SRC® utilizes evidence-based and Joint Commission/SAMHSA approved outcomes measurement tools to track outcomes throughout the course of treatment and post-discharge with Scottsdale Recovery. The primary tool utilized to evaluate outcomes related to substance use concerns is the Brief Addiction Monitor (BAM) Tool.
The Brief Addiction Monitor (BAM) is first administered upon admission and re-evaluated in 30-day increments throughout treatment and at discharge. Over the course of client’s engagement in treatment with SRC®, our goals are to observe Use Factors and Risk Factors decrease, while Protective Factors increase.
- For Use Factors, our clinical/medical/psychiatric team focuses on motivational interviewing, identifying higher level of care needs if clinically/medically appropriate, and/or psychopharmacology (MAT, Naltrexone, etc).
- For Risk Factors, our clinical/medical/psychiatric team focuses on medical/mental health consultation, address craving and sleep patterns with medications or coping skills on physical wellness, mood issues with medication management/CBT, family/social problems (family therapy, family workshop, couples counseling), and high-risk situation (CBT skills, refusal skills, assessing for environmental triggers, etc).
- For Protective Factors, our clinical/medical/psychiatric team focus on building sober support networks, 12-step and alumni involvement, family involvement, case management needs (for work, school, financial, legal issues, etc), and building self-efficacy by focusing in on their needs and how we build on current resiliency.
The Brief Addiction Monitor is a 17-item, multidimensional, progress-monitoring instrument for clients in treatment for a substance use disorder (SUD). The BAM includes items that assess risk factors for substance use, protective factors that support sobriety, and drug and alcohol use (items 4-7G). The BAM produces composite scores for the three aforementioned domains. The instrument can be used in treatment planning, progress monitoring, and group or individual psychotherapies for SUD. Examining scores from individual items is the most clinically relevant use of this measure. Clinicians are responsible for monitoring these items in order to attend to item-level data, as they have direct implications for treatment planning. Clinicians identify specific areas of need or resources for the client’s recovery.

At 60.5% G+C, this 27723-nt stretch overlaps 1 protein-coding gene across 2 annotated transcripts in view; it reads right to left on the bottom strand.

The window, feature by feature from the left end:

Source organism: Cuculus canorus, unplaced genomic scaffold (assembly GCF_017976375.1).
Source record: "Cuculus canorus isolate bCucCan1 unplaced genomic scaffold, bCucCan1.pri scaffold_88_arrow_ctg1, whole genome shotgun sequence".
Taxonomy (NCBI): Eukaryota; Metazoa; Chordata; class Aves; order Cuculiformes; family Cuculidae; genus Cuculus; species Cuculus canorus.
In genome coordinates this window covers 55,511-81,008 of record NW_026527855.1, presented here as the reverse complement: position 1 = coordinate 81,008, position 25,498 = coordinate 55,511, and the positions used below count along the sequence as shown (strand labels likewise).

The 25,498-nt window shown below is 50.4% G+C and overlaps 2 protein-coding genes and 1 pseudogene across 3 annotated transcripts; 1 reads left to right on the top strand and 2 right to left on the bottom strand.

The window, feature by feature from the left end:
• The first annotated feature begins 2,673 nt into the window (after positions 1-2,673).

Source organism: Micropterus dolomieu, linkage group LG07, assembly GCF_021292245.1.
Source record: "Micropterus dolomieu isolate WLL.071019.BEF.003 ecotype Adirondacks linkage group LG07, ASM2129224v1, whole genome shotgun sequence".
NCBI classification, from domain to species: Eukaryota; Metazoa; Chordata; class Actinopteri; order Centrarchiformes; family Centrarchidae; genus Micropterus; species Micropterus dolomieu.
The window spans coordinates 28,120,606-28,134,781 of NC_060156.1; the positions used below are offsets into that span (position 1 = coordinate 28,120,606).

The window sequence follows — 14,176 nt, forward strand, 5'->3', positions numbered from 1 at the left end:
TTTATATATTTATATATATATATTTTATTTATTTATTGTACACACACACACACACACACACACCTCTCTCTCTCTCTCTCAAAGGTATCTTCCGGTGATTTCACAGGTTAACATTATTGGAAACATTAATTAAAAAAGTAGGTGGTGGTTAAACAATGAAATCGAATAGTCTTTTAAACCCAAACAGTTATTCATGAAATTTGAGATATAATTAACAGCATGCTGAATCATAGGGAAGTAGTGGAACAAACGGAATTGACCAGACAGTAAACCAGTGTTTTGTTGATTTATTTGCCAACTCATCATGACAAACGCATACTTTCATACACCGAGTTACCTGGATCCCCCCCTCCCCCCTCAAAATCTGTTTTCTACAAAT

Each functional domain has an associated composite score which serves as cross-sectional marker of clinical status.
Use = sum of Items 4, 5, & 6 (Scores from 0 to 90 on the BAM-R; higher scores meaning more Use). Item 7 (7A-7G) are not scored as part of the subscales but provide elaboration for item 6.
Risk = sum of Items 1, 2, 3, 8, 11, & 15 (Scores from 0 to 180 on the BAM-R; higher scores meaning more Risk).
Protective = Sum of Items 9, 10, 12, 13, 14, & 16 (Scores from 0 to 180 on the BAM-R; higher scores meaning more Protection). Item 17 can be used as an overall assessment of treatment progress, but is not scored on any of the specific subscales.
SRC®’s clinical team focuses on identifying trends to hit the deficits and concerning areas where clients are most impacted and how we can support clients as a clinical team and as an organization to increase the Protective Factors. For example, by reviewing our outcome data we identified an opportunity to improve our family component by implementing a Saturday group called Family Workshop (FW). We believe that based on the trends that we are seeing that this has made a significant impact on increasing Protective Factors to enhance the likelihood of clients maintaining their sobriety. The information we receive through this process helps the clinical team to adjust the curriculum, group topics, individual/family session needs, and treatment planning goals so that SRC® can focus on supporting areas of growth the clients and families are struggling with.